“Maybe it isn’t Diego. He and his family seem close. He gets along with them.”
Alana shrugged. “Just because you’re close with your family doesn’t mean you can’t have disagreements.”
“True,” I said. “So you think the caller was Diego?”
“No. I was just pointing out a flaw in your logic. I still think you’re making a big assumption.”
“But if it’s him, the time issue is probably why he hasn’t asked you out. He knows he doesn’t have time for a relationship right now.”
I still wasn’t totally certain it had been him. But somehow I’d find out. Because if the caller was Diego, it was obvious that all he needed was a tiny push in Alana’s direction. I could help with that.
Labor Day weekend was one of the busiest rental times of the entire year. It was like people realized the warmth was leaving, so they were trying to soak up every last minute of sun.
“Guess who doesn’t have tutoring because of Labor Day?” Liza asked happily. She sat next to a rack of swimsuits in the marina shop, not helping at all. I stood at the register, behind the computer. Max was in the back, unpacking a shipment we had received that morning.
“You don’t?” I asked my cousin. I found myself slightly disappointed. The plan was to help Alana with Diego, and the tutoring center had been a good place to do that. Plus, I wanted to see if I’d been right about the podcast call—if Diego was the mysterious caller. I needed a long period of talking to him to figure that out.
“Nope,” Liza said, beaming. “Mom didn’t even reschedule it for another day this week.”
“Lucky you.” I nudged her leg with my foot. “Aren’t you going to miss Tommy?”
“Ha ha,” she said but she looked at the floor, probably to hide pink cheeks.
My dad appeared in the open doorway. “Kate, will you check the position of WaveRunner number seven on the GPS?”
“Yep.” All our power rentals had GPS units to keep track of them. Cell coverage on the lake was spotty and sometimes people couldn’t call in to the marina if they got stuck. “It’s in the cove,” I said when I pulled up the location on the computer.
He sighed. “That’s what I was worried about. It’s an hour late. The next renter is here.”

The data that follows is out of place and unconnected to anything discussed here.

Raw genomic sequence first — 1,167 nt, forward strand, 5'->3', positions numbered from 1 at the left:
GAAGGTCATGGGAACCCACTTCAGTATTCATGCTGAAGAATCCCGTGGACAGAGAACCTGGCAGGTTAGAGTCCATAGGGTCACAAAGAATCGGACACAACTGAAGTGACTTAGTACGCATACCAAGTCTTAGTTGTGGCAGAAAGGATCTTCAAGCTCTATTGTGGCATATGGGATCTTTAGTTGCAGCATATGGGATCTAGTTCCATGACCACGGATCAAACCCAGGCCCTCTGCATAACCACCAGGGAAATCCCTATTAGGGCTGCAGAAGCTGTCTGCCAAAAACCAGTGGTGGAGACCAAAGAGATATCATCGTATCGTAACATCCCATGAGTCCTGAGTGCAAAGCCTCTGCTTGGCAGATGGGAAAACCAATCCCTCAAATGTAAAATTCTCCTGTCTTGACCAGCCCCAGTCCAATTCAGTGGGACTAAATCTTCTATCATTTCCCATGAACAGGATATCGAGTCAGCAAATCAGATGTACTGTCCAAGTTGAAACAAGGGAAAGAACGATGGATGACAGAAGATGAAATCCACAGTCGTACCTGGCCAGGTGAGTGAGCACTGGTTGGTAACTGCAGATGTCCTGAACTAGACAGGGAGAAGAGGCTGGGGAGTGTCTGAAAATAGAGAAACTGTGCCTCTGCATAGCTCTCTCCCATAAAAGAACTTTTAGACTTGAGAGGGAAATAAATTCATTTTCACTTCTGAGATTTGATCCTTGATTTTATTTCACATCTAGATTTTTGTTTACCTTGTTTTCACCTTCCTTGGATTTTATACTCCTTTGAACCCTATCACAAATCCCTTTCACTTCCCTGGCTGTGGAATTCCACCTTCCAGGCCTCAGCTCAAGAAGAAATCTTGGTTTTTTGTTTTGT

“It probably ran out of gas,” I said, and Dad nodded. “Want me to go check on it?”
Liza hopped up. “I can stand at the cash register.”
“Okay,” Dad said.
We had a smaller, older WaveRunner that had aged out of our renting fleet, but we kept it for situations like this when all the others were rented out. I grabbed the keys, a life jacket, and a rope, and headed out. With a big smile on my face, I untied the vehicle from the dock. I shouldn’t have been happy someone was stuck or late, but it meant I got to be out on the lake for a little bit.
After I got past the five-mile-an-hour buoys, I cranked the gas and picked up speed. Water sprayed out on either side of the WaveRunner, creating a fine mist on my legs. The lake was choppy today and crowded with boats. The sequoia trees created a dark green band against the blue sky. There were spots of rust-colored trees as well—dying trees. Some were suffering from the drought, some from a beetle that had infested the area a few years back.
The cove was up ahead, hidden by a bend in the lake and an outcropping of rocks and trees. When I rounded the corner, the first thing I saw was a fancy speedboat, its engine off. Two guys were standing inside the boat; one, who looked to be about my age, manned the wheel, and the other guy, who looked to be in his twenties, stood beside him, talking. I should’ve instantly recognized the boat as belonging to the Youngs but I didn’t until I recognized the driver: Frank.